"I bet you can't put six of those in your mouth at once," Nick said to Herby.

"I bet I can," replied Herby. Herby then proceeded to cram all six pieces of candy in his mouth. The rest of us laughed at him with his cheeks all pouched out. If we had any candy left we would sit on a bench in the park and eat the candy that we didn't already eat on the way to the park. They had a small pond in the park and we would chase the ducks until they went into the pond and would swim out of our reach.

When we finished messing around in the park we would head to the regular grocery store. They had a comic book rack to display the comic books they had for sale. We would take a comic book and stand there and read it. We were very careful to read it without bending or tearing it. The manager would let us do this as my friend's parents and my grandparents would shop at the store and we didn't damage the comic books. If the manager saw us he would come over to the comic book rack and say, "don't tear the books boys," then he would leave. When it was time for lunch we would leave the grocery store and head home.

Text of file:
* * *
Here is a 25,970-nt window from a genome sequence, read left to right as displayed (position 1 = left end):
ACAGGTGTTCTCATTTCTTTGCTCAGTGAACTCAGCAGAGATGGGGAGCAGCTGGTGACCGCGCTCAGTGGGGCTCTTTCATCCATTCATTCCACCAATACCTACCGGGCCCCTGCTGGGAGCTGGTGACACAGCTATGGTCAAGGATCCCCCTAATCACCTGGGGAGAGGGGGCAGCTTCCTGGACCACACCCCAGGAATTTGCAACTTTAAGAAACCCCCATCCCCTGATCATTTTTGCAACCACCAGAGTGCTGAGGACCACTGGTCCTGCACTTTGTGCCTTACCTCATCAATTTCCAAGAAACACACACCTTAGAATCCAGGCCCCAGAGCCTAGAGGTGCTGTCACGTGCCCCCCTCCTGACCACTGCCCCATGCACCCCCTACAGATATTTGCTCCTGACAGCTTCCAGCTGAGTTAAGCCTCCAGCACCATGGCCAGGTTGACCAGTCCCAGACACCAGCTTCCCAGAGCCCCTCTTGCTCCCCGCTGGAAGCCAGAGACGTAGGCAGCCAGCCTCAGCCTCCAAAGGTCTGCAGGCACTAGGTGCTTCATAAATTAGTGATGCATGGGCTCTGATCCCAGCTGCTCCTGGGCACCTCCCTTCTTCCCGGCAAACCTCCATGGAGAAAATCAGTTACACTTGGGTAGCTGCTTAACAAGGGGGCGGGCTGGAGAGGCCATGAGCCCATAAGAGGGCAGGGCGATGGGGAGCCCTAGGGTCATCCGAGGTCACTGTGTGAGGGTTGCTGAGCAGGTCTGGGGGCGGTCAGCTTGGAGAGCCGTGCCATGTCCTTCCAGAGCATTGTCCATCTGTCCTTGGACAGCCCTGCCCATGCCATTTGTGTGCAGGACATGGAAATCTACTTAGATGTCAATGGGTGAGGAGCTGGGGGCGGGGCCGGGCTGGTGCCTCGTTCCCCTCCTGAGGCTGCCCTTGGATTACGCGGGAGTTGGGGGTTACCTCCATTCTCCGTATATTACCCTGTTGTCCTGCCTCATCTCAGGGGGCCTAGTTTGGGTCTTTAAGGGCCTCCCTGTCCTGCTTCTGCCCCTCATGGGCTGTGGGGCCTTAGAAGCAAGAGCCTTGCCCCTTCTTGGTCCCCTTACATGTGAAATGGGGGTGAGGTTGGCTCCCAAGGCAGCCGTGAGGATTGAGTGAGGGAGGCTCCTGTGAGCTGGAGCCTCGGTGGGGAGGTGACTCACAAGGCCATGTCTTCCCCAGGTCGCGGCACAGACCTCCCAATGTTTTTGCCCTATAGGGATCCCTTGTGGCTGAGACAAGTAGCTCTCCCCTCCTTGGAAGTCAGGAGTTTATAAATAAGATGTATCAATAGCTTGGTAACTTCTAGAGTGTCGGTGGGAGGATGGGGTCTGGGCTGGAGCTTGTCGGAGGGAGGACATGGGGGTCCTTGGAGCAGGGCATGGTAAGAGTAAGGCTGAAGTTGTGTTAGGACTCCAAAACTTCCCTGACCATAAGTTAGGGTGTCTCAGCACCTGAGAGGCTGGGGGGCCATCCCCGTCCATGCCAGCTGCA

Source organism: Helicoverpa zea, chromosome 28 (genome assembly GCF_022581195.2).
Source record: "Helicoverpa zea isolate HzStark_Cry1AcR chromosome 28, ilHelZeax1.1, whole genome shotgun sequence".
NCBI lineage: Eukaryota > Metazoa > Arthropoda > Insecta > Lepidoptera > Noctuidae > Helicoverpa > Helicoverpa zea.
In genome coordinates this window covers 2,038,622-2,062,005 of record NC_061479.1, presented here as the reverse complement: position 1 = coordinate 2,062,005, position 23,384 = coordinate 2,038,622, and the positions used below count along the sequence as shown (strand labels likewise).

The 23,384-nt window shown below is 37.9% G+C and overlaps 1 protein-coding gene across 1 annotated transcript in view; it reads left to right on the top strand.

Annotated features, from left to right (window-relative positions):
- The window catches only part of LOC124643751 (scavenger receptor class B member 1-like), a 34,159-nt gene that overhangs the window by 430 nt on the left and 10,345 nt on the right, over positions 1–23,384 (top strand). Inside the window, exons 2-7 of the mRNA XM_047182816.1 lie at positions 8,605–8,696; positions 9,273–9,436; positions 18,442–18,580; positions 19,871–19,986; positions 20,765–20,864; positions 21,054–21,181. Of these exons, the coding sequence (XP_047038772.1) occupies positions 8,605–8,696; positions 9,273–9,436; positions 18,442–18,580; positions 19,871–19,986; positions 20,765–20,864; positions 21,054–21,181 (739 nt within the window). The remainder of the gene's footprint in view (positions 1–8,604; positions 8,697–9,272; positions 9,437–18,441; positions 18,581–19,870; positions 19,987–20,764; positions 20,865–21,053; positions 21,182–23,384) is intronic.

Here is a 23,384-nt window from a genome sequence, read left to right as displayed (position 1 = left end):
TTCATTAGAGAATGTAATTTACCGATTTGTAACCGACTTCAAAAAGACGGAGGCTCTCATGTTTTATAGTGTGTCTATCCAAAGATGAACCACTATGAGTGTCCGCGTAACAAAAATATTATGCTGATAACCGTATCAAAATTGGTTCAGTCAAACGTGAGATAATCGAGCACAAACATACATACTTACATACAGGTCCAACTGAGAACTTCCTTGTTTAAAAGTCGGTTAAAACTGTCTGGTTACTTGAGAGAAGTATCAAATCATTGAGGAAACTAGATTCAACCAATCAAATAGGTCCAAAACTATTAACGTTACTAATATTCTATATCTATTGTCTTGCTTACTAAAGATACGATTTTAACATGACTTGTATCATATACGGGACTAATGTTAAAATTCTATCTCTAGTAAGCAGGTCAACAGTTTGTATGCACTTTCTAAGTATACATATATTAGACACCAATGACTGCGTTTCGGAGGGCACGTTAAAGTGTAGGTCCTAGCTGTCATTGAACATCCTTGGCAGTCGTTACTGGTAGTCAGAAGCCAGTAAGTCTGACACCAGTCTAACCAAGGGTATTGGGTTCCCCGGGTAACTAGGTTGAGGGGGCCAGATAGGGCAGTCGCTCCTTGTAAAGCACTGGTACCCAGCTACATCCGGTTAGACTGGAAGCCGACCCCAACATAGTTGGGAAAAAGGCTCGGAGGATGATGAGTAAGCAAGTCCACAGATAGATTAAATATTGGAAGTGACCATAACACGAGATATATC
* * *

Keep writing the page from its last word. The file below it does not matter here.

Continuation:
Even though it was summer and the weather was hot, my grandmother would always have a hot lunch for me when I came in. I was an only grandchild and I got a lot of special treatment. When I had my tonsils taken out I stayed with my mom's parents. My grandmother would walk two blocks every day to get me a malted milk to drink until my operation was healed.

After we ate lunch the first one of us that was finished would go to the other ones house that was closest and get them and head to the next house. Richard's uncle was a beer salesman. Back in the fifties the bottle caps on beer had to be taken off by a mechanical device, not by the hand and a twist of the wrist. Most of the taverns that sold beer had a box under the beer opener that would catch the bottle cap when the beer bottle was opened. When Richard's uncle made his sales calls he would collect these and bring them to Richard.